San Jacinto County, Texas
San Jacinto County (/ / SAN jə-SIN-toh) is a county in the U.S. state of Texas. As of the 2010 census, its population was 26,384. Its county seat is Coldspring. The county's name comes from the Battle of San Jacinto which secured Texas' independence from Mexico and established a republic in 1836.
San Jacinto County
The San Jacinto County Courthouse in Coldspring
Location within the U.S. state of Texas
Texas's location within the U.S.
|Named for||Battle of San Jacinto|
|• Total||628 sq mi (1,630 km2)|
|• Land||569 sq mi (1,470 km2)|
|• Water||59 sq mi (150 km2) 9.3%%|
|• Density||46/sq mi (18/km2)|
|Time zone||UTC−6 (Central)|
|• Summer (DST)||UTC−5 (CDT)|
According to the U.S. Census Bureau, the county has a total area of 628 square miles (1,630 km2), of which 569 square miles (1,470 km2) are land and 59 square miles (150 km2) (9.3%) are covered by water.
- U.S. Highway 59
- Interstate 69 is currently under construction and will follow the current route of U.S. 59 in most places.
- U.S. Highway 190
- State Highway 150
- State Highway 156
- Trinity County (north)
- Polk County (east)
- Liberty County (southeast)
- Montgomery County (southwest)
- Walker County (west)
National protected areaEdit
- Sam Houston National Forest (part)
|U.S. Decennial Census|
As of the census of 2000, there were 22,246 people, 8,651 households, and 6,401 families residing in the county. The population density was 39 people per square mile (15/km2). There were 11,520 housing units at an average density of 20 per square mile (8/km2). The racial makeup of the county was 83.64% White, 12.64% Black or African American, 0.46% Native American, 0.28% Asian, 0.07% Pacific Islander, 1.63% from other races, and 1.28% from two or more races. 4.87% of the population were Hispanic or Latino of any race.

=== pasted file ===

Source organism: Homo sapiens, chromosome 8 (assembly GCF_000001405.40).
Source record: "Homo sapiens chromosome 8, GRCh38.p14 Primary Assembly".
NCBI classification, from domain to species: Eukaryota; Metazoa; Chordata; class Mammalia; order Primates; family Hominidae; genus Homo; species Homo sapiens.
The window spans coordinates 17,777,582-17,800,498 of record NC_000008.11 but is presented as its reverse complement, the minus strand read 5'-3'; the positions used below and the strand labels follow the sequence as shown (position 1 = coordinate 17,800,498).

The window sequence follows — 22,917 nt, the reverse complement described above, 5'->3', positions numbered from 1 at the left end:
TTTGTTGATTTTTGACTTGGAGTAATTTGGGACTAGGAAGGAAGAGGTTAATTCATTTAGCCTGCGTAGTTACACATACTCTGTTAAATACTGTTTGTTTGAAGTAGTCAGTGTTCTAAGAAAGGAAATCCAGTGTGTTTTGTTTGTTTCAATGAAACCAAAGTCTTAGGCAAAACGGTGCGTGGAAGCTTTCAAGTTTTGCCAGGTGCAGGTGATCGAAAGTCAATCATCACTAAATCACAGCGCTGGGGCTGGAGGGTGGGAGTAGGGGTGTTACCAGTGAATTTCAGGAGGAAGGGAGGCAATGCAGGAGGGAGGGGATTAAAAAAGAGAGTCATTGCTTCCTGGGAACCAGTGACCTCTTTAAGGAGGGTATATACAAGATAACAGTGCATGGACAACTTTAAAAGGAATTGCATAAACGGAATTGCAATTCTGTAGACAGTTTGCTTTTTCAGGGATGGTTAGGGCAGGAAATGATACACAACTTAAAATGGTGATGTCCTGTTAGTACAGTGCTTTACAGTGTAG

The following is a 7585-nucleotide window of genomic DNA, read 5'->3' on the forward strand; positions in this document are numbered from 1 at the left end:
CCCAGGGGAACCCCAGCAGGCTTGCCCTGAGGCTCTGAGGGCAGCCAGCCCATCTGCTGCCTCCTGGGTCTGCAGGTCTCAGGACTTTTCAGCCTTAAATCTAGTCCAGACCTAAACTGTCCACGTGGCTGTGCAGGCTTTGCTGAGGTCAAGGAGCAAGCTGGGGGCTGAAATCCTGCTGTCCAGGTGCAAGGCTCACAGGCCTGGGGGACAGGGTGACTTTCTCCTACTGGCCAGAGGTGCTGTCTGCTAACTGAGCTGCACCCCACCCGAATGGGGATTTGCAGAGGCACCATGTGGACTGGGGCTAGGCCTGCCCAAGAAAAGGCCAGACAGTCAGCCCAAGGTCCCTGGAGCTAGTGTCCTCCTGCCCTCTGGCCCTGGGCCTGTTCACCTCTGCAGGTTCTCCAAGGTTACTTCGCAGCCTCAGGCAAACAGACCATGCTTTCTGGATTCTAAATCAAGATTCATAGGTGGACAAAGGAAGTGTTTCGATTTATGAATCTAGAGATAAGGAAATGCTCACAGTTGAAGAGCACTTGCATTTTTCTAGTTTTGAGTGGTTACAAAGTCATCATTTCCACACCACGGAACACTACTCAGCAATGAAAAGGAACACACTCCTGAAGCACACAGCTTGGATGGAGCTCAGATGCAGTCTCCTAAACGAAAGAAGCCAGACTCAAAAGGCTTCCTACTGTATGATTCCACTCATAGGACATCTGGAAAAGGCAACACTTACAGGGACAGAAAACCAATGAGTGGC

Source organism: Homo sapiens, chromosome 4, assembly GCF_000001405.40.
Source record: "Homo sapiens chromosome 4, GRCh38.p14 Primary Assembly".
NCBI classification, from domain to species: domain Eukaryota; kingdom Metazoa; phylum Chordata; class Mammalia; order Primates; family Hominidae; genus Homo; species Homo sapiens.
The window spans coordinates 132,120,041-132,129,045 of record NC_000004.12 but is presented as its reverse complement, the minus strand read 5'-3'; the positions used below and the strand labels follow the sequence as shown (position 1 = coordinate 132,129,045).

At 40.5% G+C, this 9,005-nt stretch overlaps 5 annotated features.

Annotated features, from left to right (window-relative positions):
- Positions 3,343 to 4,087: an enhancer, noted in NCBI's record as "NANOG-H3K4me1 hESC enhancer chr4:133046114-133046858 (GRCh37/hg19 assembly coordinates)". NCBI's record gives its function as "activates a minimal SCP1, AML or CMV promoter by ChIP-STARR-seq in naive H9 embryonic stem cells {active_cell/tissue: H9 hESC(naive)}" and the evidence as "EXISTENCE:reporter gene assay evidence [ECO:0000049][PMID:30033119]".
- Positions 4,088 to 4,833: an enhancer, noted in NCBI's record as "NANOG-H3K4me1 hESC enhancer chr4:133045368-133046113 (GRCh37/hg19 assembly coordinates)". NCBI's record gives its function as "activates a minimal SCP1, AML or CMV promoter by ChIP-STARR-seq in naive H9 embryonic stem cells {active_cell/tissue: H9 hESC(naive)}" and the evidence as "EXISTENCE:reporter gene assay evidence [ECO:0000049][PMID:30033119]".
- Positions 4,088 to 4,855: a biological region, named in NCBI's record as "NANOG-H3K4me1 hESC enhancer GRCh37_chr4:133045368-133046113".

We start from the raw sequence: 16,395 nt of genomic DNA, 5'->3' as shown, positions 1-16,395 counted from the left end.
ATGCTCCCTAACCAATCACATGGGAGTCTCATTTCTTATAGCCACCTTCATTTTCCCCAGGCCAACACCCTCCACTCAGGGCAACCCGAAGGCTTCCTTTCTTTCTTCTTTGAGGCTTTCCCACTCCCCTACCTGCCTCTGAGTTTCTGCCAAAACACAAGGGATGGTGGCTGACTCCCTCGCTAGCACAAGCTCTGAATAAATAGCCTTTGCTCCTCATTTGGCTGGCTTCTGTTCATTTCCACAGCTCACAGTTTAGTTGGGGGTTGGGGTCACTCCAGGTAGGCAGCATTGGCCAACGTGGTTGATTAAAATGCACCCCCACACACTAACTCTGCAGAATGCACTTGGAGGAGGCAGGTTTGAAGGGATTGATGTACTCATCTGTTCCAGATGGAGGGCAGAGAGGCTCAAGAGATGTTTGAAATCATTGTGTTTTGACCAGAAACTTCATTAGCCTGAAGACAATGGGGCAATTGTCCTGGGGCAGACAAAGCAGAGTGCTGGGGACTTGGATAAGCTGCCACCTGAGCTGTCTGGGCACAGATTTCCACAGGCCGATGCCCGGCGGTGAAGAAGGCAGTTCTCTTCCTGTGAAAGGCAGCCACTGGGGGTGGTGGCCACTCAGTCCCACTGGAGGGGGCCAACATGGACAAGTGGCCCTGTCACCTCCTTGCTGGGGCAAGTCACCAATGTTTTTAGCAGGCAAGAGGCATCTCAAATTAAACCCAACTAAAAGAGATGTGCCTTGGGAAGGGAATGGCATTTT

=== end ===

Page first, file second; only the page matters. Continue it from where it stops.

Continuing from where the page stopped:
There were 8,651 households, out of which 30.00% had children under the age of 18 living with them, 60.20% were married couples living together, 9.70% had a female householder with no husband present, and 26.00% were non-families. 22.60% of all households were made up of individuals, and 10.10% had someone living alone who was 65 years of age or older. The average household size was 2.55 and the average family size was 2.98.
In the county, the population was spread out, with 25.20% under the age of 18, 7.40% from 18 to 24, 24.90% from 25 to 44, 26.60% from 45 to 64, and 15.90% who were 65 years of age or older. The median age was 40 years. For every 100 females there were 100.50 males. For every 100 females age 18 and over, there were 97.40 males.
The median income for a household in the county was $32,220, and the median income for a family was $37,781. Males had a median income of $34,614 versus $22,313 for females. The per capita income for the county was $16,144. About 15.10% of families and 18.80% of the population were below the poverty line, including 22.80% of those under age 18 and 17.60% of those age 65 or over.
United States CongressEdit
|Senate Class 1||Ted Cruz||Republican||2012||Junior Senator|
|Senate Class 2||John Cornyn||Republican||2002||Senior Senator|
|Representatives||Name||Party||First Elected||Area(s) of San Jacinto County Represented|
|District 8||Kevin Brady||Republican||1996||Entire county|
Texas House of RepresentativesEdit
District 18: Ernest Bailes (R) - first elected in 2016
School districts include
- "State & County QuickFacts". United States Census Bureau. Retrieved December 24, 2013.
- "Find a County". National Association of Counties. Retrieved 2011-06-07.
- "2010 Census Gazetteer Files". United States Census Bureau. August 22, 2012. Retrieved May 10, 2015.
- TxDoT, TTC Section N, Detailed Map 2, 2008-01-24 Archived 2008-02-02 at the Wayback Machine
- "Population and Housing Unit Estimates". United States Census Bureau. May 24, 2020. Retrieved May 27, 2020.
- "U.S. Decennial Census". United States Census Bureau. Retrieved May 10, 2015.
- "Texas Almanac: Population History of Counties from 1850–2010" (PDF). Texas Almanac. Retrieved May 10, 2015.
- "U.S. Census website". United States Census Bureau. Retrieved 2011-05-14.
- Leip, David. "Dave Leip's Atlas of U.S. Presidential Elections". uselectionatlas.org. Retrieved 2018-07-30.
- San Jacinto County government's website
- San Jacinto County from the Handbook of Texas Online
- San Jacinto, TXGenWeb Focuses on genealogical research in San Jacinto County.